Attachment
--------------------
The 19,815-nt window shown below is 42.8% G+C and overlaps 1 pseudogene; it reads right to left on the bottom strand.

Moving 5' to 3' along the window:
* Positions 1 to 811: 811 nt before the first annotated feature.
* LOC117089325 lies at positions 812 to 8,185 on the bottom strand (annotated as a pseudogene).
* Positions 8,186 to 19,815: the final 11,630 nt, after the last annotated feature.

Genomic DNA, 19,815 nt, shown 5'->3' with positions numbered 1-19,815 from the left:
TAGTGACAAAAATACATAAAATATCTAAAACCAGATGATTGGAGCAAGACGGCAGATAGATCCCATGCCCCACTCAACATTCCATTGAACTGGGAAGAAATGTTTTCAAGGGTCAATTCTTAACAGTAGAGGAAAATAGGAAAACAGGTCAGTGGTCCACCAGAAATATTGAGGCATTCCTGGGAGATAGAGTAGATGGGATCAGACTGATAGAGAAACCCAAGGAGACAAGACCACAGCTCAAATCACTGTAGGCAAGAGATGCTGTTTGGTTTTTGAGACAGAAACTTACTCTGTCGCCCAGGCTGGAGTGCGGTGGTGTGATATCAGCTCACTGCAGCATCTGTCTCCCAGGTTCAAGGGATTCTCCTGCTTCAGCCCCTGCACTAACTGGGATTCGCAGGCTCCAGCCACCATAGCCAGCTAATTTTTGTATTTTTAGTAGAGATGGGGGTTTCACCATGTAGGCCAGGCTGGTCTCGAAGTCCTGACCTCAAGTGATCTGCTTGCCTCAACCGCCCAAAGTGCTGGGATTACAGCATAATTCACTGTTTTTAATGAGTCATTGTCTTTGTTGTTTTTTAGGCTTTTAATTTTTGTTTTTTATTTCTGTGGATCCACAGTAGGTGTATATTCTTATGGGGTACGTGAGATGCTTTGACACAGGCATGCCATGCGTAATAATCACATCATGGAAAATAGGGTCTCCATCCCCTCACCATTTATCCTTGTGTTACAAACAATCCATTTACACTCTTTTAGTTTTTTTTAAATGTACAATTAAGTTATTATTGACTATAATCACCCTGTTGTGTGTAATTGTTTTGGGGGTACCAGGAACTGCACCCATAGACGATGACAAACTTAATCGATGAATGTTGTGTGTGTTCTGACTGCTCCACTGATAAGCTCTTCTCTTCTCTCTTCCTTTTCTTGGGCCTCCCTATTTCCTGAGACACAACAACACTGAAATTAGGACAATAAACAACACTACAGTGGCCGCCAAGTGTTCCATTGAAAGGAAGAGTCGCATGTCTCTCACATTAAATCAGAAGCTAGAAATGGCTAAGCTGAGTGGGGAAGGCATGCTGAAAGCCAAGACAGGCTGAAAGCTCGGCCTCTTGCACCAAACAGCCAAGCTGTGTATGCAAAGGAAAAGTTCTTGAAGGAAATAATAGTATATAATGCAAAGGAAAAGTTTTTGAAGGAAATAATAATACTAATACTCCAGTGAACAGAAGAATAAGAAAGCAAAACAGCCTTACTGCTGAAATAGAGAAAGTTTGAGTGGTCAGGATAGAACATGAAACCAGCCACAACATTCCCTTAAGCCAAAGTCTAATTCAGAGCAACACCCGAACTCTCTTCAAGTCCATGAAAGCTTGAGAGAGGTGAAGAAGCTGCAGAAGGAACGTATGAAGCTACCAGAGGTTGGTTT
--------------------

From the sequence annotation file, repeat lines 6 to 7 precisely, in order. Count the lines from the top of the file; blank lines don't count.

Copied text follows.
Genomic DNA, 19,815 nt, shown 5'->3' with positions numbered 1-19,815 from the left:
TAGTGACAAAAATACATAAAATATCTAAAACCAGATGATTGGAGCAAGACGGCAGATAGATCCCATGCCCCACTCAACATTCCATTGAACTGGGAAGAAATGTTTTCAAGGGTCAATTCTTAACAGTAGAGGAAAATAGGAAAACAGGTCAGTGGTCCACCAGAAATATTGAGGCATTCCTGGGAGATAGAGTAGATGGGATCAGACTGATAGAGAAACCCAAGGAGACAAGACCACAGCTCAAATCACTGTAGGCAAGAGATGCTGTTTGGTTTTTGAGACAGAAACTTACTCTGTCGCCCAGGCTGGAGTGCGGTGGTGTGATATCAGCTCACTGCAGCATCTGTCTCCCAGGTTCAAGGGATTCTCCTGCTTCAGCCCCTGCACTAACTGGGATTCGCAGGCTCCAGCCACCATAGCCAGCTAATTTTTGTATTTTTAGTAGAGATGGGGGTTTCACCATGTAGGCCAGGCTGGTCTCGAAGTCCTGACCTCAAGTGATCTGCTTGCCTCAACCGCCCAAAGTGCTGGGATTACAGCATAATTCACTGTTTTTAATGAGTCATTGTCTTTGTTGTTTTTTAGGCTTTTAATTTTTGTTTTTTATTTCTGTGGATCCACAGTAGGTGTATATTCTTATGGGGTACGTGAGATGCTTTGACACAGGCATGCCATGCGTAATAATCACATCATGGAAAATAGGGTCTCCATCCCCTCACCATTTATCCTTGTGTTACAAACAATCCATTTACACTCTTTTAGTTTTTTTTAAATGTACAATTAAGTTATTATTGACTATAATCACCCTGTTGTGTGTAATTGTTTTGGGGGTACCAGGAACTGCACCCATAGACGATGACAAACTTAATCGATGAATGTTGTGTGTGTTCTGACTGCTCCACTGATAAGCTCTTCTCTTCTCTCTTCCTTTTCTTGGGCCTCCCTATTTCCTGAGACACAACAACACTGAAATTAGGACAATAAACAACACTACAGTGGCCGCCAAGTGTTCCATTGAAAGGAAGAGTCGCATGTCTCTCACATTAAATCAGAAGCTAGAAATGGCTAAGCTGAGTGGGGAAGGCATGCTGAAAGCCAAGACAGGCTGAAAGCTCGGCCTCTTGCACCAAACAGCCAAGCTGTGTATGCAAAGGAAAAGTTCTTGAAGGAAATAATAGTATATAATGCAAAGGAAAAGTTTTTGAAGGAAATAATAATACTAATACTCCAGTGAACAGAAGAATAAGAAAGCAAAACAGCCTTACTGCTGAAATAGAGAAAGTTTGAGTGGTCAGGATAGAACATGAAACCAGCCACAACATTCCCTTAAGCCAAAGTCTAATTCAGAGCAACACCCGAACTCTCTTCAAGTCCATGAAAGCTTGAGAGAGGTGAAGAAGCTGCAGAAGGAACGTATGAAGCTACCAGAGGTTGGTTT